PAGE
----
This month marks the deadline for staff members of national InterVarsity to leave the organization if they disagree with its recently reiterated theological stance against same-sex relationships, premarital sex, divorce and masturbation.

The move by the national collegiate evangelical Christian ministry, which has a chapter on Elon University’s campus, created outcry in the LGBTQIA community after it was reported by Time Magazine in October.

While the edict applies only to staff members — not student leaders or members — it has caused many students at Elon to try to distance itself from the national organization’s position and has prompted questions about the role of inclusivity and theological debate within the fellowship organization.

Junior Monique Swirsky, —president of Spectrum, Elon’s queer-straight-alliance — said, faced with such a nuanced situation, dialogue between and among groups is important even if students disagree with InterVarsity’s national stance.

“As one of the largest religious organizations on campus, student members in InterVarsity have very diverse views, so it’s not fair to write off the organization as a whole based on a national policy that applies to staff members,” Swirsky said. “The best way to move forward is not to cut InterVarsity out of the conversation but to engage students more meaningfully.”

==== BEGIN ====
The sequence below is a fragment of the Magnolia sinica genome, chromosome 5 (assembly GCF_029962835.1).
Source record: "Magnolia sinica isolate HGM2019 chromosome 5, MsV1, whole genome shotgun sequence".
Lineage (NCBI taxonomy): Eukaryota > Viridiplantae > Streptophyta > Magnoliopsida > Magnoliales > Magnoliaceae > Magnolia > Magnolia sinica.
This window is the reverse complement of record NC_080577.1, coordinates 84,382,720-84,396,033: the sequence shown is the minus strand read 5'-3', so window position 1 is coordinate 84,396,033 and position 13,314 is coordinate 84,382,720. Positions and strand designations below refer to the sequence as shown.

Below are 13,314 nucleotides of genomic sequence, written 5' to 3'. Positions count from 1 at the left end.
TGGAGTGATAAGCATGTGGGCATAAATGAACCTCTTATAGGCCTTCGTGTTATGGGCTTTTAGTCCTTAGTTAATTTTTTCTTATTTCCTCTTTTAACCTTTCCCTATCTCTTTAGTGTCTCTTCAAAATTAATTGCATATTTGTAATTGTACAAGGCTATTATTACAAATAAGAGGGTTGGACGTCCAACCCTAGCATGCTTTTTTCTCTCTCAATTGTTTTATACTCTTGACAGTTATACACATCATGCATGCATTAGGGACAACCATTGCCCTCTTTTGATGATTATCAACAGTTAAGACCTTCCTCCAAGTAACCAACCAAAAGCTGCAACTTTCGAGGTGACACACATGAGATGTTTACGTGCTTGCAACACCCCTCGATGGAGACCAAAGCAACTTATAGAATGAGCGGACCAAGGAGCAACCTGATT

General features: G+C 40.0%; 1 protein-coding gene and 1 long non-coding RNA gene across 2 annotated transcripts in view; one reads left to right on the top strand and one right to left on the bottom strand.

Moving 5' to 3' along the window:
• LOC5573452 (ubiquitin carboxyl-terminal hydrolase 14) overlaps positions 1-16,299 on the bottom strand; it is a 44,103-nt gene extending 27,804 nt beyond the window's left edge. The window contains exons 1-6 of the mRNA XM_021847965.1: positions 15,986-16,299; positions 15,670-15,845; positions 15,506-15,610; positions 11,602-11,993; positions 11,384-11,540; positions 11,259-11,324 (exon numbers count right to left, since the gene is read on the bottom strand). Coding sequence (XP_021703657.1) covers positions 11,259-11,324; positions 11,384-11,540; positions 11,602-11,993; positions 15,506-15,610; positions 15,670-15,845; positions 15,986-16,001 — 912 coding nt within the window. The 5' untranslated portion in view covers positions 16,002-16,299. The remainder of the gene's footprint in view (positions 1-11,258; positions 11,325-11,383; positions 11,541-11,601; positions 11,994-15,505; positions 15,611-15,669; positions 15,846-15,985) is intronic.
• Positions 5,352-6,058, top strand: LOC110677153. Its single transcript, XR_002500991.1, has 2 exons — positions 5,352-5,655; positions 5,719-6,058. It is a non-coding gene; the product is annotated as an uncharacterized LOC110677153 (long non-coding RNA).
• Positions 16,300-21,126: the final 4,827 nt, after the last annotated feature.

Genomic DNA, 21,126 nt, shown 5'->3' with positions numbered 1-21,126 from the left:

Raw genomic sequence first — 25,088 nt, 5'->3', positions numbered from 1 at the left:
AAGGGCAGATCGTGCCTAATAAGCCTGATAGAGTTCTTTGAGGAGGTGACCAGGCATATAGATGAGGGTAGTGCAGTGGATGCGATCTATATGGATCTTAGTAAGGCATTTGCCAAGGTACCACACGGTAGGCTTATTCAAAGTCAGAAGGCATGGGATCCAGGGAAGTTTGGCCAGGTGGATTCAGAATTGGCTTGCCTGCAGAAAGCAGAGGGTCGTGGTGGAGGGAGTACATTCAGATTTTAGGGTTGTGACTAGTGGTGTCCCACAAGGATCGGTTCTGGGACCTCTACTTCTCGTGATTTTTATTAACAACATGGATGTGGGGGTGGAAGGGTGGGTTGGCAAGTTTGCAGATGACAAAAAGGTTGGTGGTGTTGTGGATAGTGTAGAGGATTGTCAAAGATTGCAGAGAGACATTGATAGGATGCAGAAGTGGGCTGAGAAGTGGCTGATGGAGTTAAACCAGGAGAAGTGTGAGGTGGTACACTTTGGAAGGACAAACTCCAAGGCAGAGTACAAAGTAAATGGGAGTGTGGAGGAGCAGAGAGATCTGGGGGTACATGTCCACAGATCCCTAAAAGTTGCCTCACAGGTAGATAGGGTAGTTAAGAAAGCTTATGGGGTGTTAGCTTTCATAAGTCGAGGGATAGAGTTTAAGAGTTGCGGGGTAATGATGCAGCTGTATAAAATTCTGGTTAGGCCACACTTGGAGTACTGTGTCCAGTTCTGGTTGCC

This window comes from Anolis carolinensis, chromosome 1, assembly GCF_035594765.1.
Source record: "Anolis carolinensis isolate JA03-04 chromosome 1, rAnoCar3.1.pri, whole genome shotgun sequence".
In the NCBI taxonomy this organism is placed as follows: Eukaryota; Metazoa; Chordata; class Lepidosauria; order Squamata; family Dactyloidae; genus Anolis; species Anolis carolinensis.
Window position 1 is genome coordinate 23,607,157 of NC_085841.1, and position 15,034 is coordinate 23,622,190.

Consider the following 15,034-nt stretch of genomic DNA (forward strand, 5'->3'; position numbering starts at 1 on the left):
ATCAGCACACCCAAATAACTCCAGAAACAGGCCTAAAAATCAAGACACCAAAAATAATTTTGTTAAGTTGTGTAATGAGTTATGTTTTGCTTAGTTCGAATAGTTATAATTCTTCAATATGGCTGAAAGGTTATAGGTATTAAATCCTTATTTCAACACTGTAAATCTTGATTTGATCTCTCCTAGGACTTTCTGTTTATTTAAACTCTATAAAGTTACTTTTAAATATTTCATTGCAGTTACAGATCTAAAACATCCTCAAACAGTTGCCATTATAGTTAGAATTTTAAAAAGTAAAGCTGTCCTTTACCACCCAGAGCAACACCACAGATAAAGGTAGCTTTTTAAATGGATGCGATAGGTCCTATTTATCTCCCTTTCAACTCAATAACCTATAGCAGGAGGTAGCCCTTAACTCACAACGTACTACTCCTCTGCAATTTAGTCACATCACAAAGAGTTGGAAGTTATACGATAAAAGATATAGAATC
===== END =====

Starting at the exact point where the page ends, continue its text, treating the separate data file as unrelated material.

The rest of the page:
A national reiteration

InterVarsity’s reiteration reflects the ministry’s 18-month, nine-part curricula that encouraged employees to study relevant Biblical texts as well as a position paper it published in May 2015, “A Theological Summary of Human Sexuality.” In the 20-page paper, InterVarsity’s corporate leadership concludes “that God’s loving intention ... restricts sexual expression to a committed marriage relationship between a husband and wife.”

In a letter sent in mid-July, InterVarsity leadership encouraged staff who disagree with its position to “alert their supervisors and conclude their work” by Nov. 11.

Katie Arms ’14 and her husband, Doug Arms, Elon InterVarsity chapter staff members who primarily work with the student leaders who make up their Coordinating Team, stressed that the process of coming forward isn’t “forced on staff members.”

“There’s nobody going around and saying, ‘You need to sign yes or no if you agree with this,’” Katie said. “It’s allowing those to voluntarily come forward if they disagree with the statement.”

Neither Katie nor Doug said they plan to come forward in disagreement with the statement by InterVarsity.